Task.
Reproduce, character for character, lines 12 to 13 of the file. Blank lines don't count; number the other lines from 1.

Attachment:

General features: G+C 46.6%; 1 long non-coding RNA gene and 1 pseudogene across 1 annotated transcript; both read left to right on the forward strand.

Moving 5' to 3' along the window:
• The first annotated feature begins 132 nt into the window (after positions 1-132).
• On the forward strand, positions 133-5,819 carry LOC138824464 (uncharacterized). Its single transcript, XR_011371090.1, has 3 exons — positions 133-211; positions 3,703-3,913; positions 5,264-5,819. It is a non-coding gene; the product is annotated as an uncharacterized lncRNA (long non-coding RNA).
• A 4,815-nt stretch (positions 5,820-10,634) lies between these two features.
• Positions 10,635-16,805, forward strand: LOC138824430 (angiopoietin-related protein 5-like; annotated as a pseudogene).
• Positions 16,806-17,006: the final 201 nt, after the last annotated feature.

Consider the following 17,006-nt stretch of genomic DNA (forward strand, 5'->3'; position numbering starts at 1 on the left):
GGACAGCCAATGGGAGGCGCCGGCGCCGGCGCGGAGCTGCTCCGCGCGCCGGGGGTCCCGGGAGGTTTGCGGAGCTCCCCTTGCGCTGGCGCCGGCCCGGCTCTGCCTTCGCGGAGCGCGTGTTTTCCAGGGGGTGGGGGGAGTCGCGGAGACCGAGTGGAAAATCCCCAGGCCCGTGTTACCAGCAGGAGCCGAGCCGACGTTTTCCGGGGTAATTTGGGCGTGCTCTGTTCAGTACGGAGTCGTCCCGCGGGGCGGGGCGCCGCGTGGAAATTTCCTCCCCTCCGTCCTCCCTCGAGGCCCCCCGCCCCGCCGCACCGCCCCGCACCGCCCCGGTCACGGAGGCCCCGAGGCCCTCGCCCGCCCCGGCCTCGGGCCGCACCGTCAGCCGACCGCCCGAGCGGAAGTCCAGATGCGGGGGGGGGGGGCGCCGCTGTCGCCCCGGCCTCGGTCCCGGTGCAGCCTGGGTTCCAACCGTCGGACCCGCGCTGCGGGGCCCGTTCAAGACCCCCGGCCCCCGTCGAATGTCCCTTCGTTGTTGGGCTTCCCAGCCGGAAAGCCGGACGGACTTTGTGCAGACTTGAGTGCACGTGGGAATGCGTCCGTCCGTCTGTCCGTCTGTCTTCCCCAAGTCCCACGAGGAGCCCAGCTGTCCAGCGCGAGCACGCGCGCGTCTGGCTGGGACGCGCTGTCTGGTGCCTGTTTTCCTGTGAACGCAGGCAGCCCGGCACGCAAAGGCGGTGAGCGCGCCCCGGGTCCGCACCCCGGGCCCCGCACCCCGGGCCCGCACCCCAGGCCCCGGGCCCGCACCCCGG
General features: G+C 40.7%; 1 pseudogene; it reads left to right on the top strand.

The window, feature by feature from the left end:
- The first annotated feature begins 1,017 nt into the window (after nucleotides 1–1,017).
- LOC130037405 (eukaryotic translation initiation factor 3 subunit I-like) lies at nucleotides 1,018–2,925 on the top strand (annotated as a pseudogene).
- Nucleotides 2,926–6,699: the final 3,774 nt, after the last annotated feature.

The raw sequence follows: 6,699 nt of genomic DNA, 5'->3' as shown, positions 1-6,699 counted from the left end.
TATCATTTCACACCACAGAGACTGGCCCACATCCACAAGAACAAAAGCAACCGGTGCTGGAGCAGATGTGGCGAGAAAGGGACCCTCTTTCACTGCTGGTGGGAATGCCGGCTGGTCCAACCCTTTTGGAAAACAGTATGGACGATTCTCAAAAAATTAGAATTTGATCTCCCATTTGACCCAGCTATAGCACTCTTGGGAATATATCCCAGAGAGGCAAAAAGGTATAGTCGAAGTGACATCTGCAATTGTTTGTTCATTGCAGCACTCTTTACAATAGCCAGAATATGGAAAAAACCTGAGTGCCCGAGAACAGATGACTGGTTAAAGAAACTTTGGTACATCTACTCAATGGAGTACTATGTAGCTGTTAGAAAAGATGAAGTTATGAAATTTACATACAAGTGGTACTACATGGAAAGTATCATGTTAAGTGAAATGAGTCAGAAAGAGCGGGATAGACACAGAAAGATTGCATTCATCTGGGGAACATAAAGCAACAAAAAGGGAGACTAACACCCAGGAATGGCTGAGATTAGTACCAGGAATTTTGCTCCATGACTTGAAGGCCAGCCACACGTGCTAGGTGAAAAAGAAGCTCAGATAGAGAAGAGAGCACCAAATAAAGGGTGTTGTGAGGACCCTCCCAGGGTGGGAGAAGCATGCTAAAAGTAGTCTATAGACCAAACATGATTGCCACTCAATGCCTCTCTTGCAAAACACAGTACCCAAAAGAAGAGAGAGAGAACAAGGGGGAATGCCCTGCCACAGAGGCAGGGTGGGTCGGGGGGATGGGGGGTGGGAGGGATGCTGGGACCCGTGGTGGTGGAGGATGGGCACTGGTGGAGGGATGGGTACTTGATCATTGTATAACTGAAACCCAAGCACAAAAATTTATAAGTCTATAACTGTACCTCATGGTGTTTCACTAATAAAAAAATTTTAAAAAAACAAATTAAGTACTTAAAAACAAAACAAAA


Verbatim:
- The first annotated feature begins 1,017 nt into the window (after nucleotides 1–1,017).
- LOC130037405 (eukaryotic translation initiation factor 3 subunit I-like) lies at nucleotides 1,018–2,925 on the top strand (annotated as a pseudogene).